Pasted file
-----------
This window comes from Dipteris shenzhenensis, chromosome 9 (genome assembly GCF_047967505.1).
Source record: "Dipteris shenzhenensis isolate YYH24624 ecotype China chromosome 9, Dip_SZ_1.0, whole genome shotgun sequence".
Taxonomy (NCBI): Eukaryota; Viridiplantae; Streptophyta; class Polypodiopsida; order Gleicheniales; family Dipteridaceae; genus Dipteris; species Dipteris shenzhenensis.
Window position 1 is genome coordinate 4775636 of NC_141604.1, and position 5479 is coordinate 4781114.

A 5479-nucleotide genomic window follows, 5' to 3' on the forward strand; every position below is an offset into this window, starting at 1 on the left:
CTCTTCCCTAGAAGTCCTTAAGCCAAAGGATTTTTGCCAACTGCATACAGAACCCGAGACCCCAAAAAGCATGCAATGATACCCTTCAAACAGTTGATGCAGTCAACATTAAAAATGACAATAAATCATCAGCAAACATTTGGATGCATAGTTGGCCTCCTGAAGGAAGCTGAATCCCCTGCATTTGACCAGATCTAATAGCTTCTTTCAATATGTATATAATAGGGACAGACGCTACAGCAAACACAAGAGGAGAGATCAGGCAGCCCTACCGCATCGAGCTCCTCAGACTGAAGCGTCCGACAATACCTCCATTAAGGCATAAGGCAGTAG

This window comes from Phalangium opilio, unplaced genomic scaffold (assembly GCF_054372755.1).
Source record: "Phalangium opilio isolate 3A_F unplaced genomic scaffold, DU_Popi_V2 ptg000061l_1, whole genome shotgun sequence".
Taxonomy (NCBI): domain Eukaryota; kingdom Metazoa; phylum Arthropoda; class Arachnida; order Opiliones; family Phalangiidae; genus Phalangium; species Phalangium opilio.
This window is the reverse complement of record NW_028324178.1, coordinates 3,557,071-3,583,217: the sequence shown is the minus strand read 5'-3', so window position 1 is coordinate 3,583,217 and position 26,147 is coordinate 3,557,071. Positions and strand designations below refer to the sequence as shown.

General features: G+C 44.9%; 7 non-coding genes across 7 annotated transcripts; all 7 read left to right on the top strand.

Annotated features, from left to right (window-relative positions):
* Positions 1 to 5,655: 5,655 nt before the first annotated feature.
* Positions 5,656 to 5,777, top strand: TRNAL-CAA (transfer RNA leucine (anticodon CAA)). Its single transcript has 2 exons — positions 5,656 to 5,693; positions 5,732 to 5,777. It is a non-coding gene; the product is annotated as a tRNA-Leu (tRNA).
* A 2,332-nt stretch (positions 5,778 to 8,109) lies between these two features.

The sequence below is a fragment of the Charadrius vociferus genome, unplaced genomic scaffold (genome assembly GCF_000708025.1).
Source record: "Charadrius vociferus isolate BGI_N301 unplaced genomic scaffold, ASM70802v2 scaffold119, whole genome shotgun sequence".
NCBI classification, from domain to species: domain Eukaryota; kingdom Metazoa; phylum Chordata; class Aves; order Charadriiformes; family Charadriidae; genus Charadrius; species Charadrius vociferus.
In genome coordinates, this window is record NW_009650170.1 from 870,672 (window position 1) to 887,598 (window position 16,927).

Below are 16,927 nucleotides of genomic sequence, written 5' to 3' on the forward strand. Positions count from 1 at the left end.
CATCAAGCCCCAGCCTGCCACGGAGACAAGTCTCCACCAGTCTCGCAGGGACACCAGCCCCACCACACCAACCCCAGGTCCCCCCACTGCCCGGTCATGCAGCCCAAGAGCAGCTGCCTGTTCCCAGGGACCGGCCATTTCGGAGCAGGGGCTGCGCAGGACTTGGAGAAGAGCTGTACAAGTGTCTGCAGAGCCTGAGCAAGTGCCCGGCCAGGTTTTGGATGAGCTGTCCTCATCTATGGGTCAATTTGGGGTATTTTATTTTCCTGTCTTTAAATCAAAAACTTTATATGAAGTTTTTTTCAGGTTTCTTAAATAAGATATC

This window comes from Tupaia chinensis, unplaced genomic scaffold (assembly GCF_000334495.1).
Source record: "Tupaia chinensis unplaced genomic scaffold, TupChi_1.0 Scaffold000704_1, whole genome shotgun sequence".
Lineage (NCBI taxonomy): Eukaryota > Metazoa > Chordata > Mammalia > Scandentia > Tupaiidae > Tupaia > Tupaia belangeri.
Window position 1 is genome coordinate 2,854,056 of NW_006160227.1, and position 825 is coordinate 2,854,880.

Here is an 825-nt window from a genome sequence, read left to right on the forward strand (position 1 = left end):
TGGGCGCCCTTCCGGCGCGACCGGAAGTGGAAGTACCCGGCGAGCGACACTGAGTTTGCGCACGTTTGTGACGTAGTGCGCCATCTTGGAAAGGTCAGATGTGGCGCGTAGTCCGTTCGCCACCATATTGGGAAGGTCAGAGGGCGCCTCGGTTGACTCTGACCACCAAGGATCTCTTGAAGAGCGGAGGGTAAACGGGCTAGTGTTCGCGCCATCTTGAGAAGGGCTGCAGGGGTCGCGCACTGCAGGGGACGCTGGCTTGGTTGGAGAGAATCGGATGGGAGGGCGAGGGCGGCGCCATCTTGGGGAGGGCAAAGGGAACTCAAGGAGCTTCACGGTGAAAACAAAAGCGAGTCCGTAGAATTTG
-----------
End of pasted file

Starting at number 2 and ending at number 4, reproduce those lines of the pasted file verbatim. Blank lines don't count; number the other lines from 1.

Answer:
Source record: "Dipteris shenzhenensis isolate YYH24624 ecotype China chromosome 9, Dip_SZ_1.0, whole genome shotgun sequence".
Taxonomy (NCBI): Eukaryota; Viridiplantae; Streptophyta; class Polypodiopsida; order Gleicheniales; family Dipteridaceae; genus Dipteris; species Dipteris shenzhenensis.
Window position 1 is genome coordinate 4775636 of NC_141604.1, and position 5479 is coordinate 4781114.